Just the consideration of a changing global climate is confusing and bewildering. What is happening?
What will this world be like for our children and our children's children? Are we the cause of the problem
or is our planet cycling through a natural process we know little to nothing about? To compound the confusion,
the briefest of internet searches will return a dizzying amount of information, much of which appears contradictory.
There is little doubt that our planet is warming. According to the U.S. National Oceanic and Atmospheric
Administration (NOAA) and the U.S. National Aeronautics and Space Administration (NASA) data, the Earth's
average surface temperature has increased by about 1.2° to 1.4° Fahrenheit in the past 100 years.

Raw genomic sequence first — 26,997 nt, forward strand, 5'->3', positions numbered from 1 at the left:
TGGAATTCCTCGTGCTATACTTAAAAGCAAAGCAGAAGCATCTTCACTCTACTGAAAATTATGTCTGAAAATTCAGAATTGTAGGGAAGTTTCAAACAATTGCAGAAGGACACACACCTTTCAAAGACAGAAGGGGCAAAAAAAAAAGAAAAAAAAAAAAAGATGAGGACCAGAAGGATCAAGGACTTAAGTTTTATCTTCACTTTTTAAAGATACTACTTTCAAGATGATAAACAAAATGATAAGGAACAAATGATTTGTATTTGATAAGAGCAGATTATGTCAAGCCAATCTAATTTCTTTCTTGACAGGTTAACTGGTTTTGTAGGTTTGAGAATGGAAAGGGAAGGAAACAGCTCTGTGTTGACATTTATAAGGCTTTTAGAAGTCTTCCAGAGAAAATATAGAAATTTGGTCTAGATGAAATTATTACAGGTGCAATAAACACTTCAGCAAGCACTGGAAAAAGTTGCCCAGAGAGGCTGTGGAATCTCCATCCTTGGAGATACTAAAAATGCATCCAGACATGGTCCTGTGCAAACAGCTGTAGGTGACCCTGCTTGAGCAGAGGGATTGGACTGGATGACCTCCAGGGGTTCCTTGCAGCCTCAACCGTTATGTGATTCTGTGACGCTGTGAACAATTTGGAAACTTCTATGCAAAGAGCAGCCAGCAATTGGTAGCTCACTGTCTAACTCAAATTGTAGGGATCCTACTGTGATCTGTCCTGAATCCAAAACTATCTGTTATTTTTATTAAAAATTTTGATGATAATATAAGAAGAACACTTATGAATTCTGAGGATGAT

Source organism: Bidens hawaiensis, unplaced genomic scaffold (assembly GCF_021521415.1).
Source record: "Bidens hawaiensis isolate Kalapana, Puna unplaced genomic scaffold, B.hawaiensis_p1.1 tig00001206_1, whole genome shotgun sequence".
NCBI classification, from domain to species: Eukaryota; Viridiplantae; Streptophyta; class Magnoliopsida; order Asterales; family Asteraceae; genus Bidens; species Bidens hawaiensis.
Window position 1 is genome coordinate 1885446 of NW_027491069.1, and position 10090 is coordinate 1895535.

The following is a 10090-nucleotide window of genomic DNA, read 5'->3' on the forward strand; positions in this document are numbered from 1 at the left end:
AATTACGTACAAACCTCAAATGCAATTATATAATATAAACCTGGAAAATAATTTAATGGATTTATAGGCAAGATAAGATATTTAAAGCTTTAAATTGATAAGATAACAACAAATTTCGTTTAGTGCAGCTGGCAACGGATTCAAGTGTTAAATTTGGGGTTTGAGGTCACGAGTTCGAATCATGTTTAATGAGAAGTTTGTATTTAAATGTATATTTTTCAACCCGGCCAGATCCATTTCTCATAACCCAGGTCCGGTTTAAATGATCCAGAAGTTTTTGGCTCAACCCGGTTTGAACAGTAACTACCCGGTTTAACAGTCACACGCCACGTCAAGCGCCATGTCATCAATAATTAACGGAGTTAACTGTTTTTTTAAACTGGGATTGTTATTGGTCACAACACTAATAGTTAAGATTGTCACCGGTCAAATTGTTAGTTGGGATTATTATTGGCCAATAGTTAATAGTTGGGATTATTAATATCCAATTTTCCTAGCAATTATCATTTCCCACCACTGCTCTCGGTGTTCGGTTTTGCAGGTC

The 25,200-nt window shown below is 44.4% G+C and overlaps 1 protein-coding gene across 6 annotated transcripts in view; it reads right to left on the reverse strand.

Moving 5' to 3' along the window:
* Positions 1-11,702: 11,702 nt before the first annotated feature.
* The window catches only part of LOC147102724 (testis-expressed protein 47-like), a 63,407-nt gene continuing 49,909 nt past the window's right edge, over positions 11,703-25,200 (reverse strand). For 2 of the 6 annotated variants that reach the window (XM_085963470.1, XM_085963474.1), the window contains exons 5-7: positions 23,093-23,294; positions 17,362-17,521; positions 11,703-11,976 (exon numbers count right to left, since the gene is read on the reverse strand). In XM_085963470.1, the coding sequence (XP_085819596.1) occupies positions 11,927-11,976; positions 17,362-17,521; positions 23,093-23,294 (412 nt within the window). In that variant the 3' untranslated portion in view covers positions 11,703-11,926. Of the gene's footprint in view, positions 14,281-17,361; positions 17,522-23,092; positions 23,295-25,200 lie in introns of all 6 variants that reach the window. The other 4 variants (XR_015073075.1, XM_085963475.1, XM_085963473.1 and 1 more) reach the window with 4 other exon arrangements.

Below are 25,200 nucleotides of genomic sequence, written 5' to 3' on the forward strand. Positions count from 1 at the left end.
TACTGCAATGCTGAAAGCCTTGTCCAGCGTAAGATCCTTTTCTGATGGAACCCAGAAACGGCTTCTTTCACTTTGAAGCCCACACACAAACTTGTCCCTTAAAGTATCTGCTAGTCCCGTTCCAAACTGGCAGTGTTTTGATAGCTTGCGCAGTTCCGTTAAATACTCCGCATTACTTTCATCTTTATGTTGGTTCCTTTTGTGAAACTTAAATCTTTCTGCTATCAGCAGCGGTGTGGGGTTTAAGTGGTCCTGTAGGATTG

The eight warmest years on record since 1850 have all occurred in the past 10 years. Regardless of the cause,
whether it be anthropogenic (human made) or a naturally occurring cycle, the warming of our planet has consequences for us all.
For those of us who call Florida home, the potential consequences are particularly important.
The entire state of Florida is at a low elevation, and 80% of its population lives within 10 miles of the coast.
Surrounded as it is by water, our state will see a dramatic change in geography with any rise in sea level
(see graphic below), not to mention the economic effects on agriculture and industry, and on our water supply.
Although the Governor's Action Team on Energy and Climate Change, created by former Governor Charlie Crist in 2008, has
now been abolished, counties and municipalities recognize Florida's vital interest in climate change
and continue to make contingency plans for its anticipated effects. Below you will find some helpful links
to important information about climate change and what is at stake for Florida.